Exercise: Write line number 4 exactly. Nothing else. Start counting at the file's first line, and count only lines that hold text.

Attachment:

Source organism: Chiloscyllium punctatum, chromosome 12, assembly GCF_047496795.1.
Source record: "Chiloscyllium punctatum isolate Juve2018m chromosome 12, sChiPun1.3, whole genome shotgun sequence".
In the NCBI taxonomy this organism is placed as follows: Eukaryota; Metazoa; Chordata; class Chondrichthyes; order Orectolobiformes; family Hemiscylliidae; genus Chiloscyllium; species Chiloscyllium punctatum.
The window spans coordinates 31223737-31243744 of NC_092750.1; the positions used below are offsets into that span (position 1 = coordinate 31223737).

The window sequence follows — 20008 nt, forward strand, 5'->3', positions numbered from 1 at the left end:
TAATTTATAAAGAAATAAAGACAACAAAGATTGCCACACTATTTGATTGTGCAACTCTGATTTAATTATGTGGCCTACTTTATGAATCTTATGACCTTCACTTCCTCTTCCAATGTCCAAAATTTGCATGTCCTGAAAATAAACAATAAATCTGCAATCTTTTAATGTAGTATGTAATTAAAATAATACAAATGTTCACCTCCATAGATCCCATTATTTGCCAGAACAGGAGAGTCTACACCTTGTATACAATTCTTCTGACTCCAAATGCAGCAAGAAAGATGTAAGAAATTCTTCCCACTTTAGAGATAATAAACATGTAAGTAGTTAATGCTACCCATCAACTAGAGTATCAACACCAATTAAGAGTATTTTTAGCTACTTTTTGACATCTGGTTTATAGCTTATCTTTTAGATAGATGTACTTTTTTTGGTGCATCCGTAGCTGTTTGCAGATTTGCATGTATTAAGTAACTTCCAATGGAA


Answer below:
The window spans coordinates 31223737-31243744 of NC_092750.1; the positions used below are offsets into that span (position 1 = coordinate 31223737).